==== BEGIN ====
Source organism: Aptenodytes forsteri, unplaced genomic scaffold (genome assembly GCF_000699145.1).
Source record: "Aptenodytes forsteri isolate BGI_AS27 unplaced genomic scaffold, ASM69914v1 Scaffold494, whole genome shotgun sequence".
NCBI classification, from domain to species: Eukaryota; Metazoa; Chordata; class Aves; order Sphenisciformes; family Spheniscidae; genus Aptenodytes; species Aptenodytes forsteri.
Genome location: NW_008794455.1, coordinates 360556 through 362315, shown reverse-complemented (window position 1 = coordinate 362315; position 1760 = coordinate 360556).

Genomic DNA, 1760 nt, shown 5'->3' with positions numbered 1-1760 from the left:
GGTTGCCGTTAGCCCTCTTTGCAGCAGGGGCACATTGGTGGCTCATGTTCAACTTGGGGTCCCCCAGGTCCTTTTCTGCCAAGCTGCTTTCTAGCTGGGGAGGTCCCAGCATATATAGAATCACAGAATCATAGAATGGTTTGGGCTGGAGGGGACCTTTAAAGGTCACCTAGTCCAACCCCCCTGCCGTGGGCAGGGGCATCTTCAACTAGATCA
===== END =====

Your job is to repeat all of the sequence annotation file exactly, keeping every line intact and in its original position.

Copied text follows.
Source organism: Aptenodytes forsteri, unplaced genomic scaffold (genome assembly GCF_000699145.1).
Source record: "Aptenodytes forsteri isolate BGI_AS27 unplaced genomic scaffold, ASM69914v1 Scaffold494, whole genome shotgun sequence".
NCBI classification, from domain to species: Eukaryota; Metazoa; Chordata; class Aves; order Sphenisciformes; family Spheniscidae; genus Aptenodytes; species Aptenodytes forsteri.
Genome location: NW_008794455.1, coordinates 360556 through 362315, shown reverse-complemented (window position 1 = coordinate 362315; position 1760 = coordinate 360556).

Genomic DNA, 1760 nt, shown 5'->3' with positions numbered 1-1760 from the left:
GGTTGCCGTTAGCCCTCTTTGCAGCAGGGGCACATTGGTGGCTCATGTTCAACTTGGGGTCCCCCAGGTCCTTTTCTGCCAAGCTGCTTTCTAGCTGGGGAGGTCCCAGCATATATAGAATCACAGAATCATAGAATGGTTTGGGCTGGAGGGGACCTTTAAAGGTCACCTAGTCCAACCCCCCTGCCGTGGGCAGGGGCATCTTCAACTAGATCA